Legislation and the future of demand response

Newly established green codes, standards, and rating systems are moving municipalities toward legislated DR implementation.


Thus far, demand response (DR) has been voluntary and companies are allowed to supplement power from the grid with power they generate on-site. However, newly established green codes, standards, and rating systems are moving municipalities toward legislated DR implementation. California’s newly adopted CalGreen, recently released codes including ASHRAE 189.1, the recently finalized International green Construction Code (IgCC), and USGBC’s imminent LEED 2012 update all have DR components (for example, see California’s Building Standards Commission). Furthermore, ASHRAE 189.1 and the DR credit for LEED 2012 do not allow “standby power generation” or “on-site electricity generation” to be used, signaling a definite move toward pure curtailment strategies.  

As DR becomes more universal, controllable systems for HVAC and lighting become more important. Today the industry is working toward automatic demand response, or ADR. Demand events will directly signal energy managers to curtail power through a facility control system. This trend will become more prevalent as the Smart Grid develops. Today's Smart Grid already has the technical capability, and the standards to move it forward are being defined, published, and adopted. Standards like ASHRAE/NEMA SPC 201P-Facility Smart Grid Information Model (FSGIM), Smart Energy Profile 2.0 (SEP), and OpenADR are either dedicated to DR or include DR as an important element, and these standards assume that companies have the control systems to comply.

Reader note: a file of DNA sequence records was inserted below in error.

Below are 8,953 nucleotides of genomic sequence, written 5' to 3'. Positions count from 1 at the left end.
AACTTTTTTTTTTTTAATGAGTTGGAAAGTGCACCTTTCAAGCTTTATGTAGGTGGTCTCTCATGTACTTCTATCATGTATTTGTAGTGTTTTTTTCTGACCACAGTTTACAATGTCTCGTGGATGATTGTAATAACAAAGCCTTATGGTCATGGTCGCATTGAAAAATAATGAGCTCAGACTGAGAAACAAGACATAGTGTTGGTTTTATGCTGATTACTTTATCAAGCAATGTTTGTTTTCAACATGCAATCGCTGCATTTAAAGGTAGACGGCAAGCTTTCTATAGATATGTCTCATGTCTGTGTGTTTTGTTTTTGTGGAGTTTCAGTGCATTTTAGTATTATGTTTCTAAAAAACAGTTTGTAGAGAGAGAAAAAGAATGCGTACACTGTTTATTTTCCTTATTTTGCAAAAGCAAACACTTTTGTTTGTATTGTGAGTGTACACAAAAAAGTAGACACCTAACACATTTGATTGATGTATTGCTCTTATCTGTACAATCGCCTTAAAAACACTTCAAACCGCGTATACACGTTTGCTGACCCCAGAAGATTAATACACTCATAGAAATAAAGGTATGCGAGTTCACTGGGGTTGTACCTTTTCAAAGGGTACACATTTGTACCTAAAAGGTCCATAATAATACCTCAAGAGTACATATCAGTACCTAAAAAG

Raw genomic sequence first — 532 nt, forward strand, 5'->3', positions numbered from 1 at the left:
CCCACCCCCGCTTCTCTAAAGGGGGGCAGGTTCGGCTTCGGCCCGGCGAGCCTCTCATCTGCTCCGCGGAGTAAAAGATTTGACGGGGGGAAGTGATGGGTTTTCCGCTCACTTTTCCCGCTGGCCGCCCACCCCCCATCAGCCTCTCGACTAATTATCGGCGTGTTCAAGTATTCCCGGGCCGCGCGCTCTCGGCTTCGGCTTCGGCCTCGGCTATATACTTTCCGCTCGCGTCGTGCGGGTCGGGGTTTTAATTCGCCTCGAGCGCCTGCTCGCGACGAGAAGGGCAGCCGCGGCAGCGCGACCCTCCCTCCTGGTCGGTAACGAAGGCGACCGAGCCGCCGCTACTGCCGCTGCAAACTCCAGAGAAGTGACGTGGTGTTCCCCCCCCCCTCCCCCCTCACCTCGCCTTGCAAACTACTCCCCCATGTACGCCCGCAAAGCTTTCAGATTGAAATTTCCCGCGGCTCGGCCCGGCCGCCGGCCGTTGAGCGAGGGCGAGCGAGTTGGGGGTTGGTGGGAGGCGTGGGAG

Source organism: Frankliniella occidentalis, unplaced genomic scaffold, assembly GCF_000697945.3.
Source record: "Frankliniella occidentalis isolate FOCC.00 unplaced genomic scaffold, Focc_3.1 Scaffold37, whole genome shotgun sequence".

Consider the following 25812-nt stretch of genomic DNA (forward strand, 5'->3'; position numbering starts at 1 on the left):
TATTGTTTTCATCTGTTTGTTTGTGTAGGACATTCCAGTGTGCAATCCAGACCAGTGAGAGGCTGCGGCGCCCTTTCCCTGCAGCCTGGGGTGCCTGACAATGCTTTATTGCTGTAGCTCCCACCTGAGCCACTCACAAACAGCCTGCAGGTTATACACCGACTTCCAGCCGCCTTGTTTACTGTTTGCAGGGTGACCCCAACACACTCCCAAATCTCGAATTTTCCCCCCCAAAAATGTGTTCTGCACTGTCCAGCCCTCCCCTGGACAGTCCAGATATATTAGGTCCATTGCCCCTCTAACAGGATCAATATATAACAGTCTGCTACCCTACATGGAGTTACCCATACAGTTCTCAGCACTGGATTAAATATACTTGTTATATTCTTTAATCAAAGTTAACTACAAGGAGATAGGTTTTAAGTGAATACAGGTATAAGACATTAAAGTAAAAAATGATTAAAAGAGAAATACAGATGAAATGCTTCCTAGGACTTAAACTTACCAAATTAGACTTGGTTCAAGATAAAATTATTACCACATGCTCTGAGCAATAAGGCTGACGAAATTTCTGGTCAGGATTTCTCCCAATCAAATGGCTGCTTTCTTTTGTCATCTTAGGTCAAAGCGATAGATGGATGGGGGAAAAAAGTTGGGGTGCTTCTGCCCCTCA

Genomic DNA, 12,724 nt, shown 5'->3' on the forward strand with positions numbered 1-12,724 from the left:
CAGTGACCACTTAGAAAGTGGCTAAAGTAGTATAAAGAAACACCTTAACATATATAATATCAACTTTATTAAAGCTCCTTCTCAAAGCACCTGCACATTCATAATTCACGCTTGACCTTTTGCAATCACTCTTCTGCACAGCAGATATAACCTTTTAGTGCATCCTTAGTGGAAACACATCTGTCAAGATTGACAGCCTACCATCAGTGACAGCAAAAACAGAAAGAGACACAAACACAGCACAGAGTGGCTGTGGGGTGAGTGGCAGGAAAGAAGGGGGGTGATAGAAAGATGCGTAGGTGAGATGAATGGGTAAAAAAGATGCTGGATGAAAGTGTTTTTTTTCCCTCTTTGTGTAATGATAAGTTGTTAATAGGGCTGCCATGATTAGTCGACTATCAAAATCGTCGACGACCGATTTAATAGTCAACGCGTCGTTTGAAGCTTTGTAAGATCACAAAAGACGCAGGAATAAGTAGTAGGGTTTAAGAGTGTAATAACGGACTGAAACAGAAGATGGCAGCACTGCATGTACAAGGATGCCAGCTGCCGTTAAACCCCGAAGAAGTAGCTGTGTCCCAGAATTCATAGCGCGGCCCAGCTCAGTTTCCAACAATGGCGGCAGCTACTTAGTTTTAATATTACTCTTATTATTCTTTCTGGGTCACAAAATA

Light control may not be the biggest contributor in a demand event, but in combination with HVAC, the ability of lighting to be predictive, responsive, and linear when operated by intelligent light control systems makes DR simpler and more economically beneficial. Gradual, steady changes in light levels result in immediate reductions in power usage while being completely transparent to the occupants in the building, which makes lighting and lighting control systems a good choice for DR fine-tuning adjustment.

Scott Ziegenfus is a senior applications engineer with Lutron Electronics Co. Inc. Ziegenfus has an electrical engineering degree from Lafayette College. He is an educational programs chair and board member for the Delaware Valley Chapter of the U.S. Green Building Council and is a certified LEED Study Guide Facilitator. Ziegenfus also serves on ASHRAE standards committees SPC 201P–Facility Smart Grid Information Model and SSPC 135–BACnet.

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